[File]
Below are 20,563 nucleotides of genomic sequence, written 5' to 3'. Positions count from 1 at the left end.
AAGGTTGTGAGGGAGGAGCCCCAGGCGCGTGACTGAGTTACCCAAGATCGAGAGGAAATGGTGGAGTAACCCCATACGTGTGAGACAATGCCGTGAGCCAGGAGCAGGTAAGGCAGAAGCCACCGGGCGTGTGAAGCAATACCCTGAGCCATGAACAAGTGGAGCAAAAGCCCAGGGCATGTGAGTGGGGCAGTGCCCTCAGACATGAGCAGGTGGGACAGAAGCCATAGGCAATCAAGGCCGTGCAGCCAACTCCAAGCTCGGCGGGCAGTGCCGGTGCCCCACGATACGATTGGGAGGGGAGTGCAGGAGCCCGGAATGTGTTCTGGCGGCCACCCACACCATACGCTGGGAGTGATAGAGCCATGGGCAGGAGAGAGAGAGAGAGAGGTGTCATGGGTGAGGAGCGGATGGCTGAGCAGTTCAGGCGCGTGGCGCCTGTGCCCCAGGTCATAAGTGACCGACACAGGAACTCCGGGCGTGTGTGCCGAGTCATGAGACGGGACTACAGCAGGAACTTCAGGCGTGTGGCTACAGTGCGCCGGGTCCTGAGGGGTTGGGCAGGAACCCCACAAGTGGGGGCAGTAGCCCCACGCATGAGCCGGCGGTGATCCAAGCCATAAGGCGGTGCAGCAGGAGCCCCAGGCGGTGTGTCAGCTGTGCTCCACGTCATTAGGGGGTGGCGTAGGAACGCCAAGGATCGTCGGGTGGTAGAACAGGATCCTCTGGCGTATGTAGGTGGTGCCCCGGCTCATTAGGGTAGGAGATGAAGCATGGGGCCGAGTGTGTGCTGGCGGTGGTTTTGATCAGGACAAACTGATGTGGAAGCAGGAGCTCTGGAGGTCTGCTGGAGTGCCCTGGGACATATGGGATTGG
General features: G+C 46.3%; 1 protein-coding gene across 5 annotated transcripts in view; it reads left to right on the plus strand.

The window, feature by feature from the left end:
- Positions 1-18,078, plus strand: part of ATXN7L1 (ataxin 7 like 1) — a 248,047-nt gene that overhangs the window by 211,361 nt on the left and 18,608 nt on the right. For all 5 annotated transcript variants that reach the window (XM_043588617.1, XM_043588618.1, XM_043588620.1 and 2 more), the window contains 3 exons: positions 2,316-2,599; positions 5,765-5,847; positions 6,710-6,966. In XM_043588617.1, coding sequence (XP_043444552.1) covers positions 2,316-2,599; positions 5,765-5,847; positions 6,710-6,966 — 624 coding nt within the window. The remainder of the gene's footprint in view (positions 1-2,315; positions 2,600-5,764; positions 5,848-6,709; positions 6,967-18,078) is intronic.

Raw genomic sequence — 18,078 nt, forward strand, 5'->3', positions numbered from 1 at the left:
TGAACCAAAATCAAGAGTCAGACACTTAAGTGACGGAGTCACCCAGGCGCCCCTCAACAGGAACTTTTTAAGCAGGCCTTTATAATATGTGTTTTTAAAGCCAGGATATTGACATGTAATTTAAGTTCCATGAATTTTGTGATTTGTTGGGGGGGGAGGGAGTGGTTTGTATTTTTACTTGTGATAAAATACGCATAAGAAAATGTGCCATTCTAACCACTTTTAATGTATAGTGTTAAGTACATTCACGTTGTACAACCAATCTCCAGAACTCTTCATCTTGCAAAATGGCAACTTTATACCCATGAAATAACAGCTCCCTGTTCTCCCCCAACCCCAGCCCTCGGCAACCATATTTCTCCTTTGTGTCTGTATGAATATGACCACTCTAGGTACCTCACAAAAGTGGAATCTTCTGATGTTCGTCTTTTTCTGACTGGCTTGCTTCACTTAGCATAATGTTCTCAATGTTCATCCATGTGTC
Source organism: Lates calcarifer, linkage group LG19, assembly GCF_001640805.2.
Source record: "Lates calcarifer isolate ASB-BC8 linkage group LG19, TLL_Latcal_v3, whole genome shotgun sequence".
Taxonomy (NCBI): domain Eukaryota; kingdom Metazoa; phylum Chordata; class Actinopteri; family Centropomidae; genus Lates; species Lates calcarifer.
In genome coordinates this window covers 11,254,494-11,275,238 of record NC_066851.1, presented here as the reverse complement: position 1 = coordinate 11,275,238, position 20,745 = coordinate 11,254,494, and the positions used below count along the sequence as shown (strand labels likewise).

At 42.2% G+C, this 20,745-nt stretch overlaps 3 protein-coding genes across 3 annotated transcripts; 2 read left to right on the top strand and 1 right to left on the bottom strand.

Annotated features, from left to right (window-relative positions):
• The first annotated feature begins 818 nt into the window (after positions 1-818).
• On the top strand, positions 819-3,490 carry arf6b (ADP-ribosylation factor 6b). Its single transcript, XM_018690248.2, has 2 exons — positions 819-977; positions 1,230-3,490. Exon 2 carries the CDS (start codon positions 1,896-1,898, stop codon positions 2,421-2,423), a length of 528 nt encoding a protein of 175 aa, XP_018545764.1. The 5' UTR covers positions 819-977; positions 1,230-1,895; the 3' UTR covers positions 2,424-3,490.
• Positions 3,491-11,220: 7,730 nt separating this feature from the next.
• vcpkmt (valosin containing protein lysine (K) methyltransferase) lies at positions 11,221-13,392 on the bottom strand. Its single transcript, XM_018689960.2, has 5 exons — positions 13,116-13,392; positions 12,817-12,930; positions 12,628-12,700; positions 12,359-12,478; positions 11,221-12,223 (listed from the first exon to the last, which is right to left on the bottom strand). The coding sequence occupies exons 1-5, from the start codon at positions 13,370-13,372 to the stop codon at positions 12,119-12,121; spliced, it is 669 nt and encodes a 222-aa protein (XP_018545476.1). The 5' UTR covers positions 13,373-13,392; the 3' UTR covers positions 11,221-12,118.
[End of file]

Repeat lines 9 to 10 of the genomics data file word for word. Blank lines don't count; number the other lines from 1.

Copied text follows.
Source record: "Lates calcarifer isolate ASB-BC8 linkage group LG19, TLL_Latcal_v3, whole genome shotgun sequence".
Taxonomy (NCBI): domain Eukaryota; kingdom Metazoa; phylum Chordata; class Actinopteri; family Centropomidae; genus Lates; species Lates calcarifer.